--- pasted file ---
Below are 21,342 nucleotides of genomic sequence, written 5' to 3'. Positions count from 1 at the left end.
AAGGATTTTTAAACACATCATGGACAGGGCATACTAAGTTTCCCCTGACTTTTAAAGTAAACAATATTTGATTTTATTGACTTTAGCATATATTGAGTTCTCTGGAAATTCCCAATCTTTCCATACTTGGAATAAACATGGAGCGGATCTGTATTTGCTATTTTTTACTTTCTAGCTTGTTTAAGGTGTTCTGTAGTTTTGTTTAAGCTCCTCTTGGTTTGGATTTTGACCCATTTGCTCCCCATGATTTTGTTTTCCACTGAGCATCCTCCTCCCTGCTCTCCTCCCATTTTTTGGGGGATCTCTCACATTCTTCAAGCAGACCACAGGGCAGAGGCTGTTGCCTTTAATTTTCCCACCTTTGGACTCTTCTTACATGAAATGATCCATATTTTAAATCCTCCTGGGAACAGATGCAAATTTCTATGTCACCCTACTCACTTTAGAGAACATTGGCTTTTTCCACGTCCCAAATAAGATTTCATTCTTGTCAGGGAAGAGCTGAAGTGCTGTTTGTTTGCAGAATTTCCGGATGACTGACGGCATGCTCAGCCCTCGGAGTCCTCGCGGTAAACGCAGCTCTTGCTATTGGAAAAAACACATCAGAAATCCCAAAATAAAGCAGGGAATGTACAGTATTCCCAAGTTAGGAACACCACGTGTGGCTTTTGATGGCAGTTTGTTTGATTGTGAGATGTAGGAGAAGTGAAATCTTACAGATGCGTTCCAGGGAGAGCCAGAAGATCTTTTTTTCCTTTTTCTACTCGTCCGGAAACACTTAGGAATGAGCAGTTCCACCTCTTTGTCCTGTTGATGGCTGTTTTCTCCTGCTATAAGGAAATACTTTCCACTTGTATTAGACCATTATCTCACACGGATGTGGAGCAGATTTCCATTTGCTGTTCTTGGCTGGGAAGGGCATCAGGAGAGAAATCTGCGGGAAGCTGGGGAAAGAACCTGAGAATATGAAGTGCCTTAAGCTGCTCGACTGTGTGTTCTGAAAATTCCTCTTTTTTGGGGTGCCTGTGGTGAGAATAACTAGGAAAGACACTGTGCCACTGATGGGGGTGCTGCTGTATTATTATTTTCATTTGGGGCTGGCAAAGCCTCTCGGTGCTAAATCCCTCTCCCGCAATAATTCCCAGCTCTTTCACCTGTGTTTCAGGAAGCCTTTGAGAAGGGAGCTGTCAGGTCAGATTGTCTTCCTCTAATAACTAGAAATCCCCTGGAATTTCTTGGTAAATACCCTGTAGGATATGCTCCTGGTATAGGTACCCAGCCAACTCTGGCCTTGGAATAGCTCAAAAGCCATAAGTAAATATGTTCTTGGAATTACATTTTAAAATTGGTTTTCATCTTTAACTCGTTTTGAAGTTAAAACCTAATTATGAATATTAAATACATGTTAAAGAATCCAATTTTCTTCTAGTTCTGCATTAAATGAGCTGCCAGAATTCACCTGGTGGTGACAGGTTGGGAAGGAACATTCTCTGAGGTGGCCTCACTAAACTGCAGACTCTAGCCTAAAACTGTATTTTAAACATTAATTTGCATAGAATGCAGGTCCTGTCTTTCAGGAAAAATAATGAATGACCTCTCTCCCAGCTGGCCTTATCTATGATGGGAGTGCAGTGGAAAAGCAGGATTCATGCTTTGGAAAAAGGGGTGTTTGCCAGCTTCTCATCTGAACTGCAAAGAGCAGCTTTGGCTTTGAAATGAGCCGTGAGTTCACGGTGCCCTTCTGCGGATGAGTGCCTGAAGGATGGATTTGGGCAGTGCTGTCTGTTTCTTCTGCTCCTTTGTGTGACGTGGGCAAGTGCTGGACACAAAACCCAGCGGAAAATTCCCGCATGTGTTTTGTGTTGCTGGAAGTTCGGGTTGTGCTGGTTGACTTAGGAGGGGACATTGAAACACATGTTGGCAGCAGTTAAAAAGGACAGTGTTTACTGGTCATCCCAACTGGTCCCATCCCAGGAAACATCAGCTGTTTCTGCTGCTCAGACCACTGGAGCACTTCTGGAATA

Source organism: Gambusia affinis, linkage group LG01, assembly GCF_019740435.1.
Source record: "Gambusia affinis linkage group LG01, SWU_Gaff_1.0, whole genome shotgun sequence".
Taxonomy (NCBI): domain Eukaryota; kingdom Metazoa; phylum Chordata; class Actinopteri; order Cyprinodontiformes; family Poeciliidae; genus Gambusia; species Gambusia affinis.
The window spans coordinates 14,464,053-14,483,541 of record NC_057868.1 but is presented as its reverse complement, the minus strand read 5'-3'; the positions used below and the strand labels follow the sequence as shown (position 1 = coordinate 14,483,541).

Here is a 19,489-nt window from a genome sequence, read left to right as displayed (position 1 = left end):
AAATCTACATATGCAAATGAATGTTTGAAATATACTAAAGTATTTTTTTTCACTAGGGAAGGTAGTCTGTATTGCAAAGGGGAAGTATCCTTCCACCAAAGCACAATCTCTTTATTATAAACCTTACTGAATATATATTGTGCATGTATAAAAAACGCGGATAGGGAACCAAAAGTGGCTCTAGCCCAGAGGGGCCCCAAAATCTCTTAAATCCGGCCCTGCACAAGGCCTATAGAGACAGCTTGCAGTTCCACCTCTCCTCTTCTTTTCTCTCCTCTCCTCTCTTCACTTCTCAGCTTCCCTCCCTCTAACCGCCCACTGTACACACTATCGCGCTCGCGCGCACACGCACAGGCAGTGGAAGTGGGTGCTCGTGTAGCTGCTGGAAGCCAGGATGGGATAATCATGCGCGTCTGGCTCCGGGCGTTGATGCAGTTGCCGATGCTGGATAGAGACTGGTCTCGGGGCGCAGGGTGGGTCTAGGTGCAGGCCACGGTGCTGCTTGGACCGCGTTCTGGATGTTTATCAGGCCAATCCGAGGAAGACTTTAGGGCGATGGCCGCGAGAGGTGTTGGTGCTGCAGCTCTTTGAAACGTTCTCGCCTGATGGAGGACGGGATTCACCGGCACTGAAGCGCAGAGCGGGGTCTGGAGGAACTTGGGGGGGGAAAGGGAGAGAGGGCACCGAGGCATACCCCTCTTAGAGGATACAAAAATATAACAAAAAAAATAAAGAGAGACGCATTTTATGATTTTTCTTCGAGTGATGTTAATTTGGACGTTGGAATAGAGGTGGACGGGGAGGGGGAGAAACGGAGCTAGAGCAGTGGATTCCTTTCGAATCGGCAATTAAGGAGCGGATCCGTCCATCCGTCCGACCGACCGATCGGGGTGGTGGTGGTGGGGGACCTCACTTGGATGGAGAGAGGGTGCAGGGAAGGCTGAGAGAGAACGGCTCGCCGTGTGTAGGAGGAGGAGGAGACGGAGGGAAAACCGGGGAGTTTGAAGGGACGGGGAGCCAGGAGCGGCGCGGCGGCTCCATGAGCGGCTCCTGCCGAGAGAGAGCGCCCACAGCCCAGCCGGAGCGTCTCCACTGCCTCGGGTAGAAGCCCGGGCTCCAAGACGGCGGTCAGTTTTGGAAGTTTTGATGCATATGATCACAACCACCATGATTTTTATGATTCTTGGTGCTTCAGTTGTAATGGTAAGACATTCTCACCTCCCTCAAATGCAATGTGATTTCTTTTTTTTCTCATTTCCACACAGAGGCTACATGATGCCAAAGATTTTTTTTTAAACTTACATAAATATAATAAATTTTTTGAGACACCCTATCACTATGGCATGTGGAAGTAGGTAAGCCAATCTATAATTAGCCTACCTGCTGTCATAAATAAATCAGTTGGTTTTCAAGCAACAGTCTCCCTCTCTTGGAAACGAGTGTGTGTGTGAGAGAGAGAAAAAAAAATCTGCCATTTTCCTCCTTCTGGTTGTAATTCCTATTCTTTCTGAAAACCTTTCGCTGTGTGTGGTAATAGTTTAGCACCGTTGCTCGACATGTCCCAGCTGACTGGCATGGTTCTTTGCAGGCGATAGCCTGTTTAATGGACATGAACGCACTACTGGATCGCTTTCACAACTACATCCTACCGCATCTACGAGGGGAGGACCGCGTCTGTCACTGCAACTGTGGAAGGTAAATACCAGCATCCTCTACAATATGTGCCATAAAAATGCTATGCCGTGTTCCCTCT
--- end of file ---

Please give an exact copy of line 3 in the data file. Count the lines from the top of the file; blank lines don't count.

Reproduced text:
Source organism: Gambusia affinis, linkage group LG01, assembly GCF_019740435.1.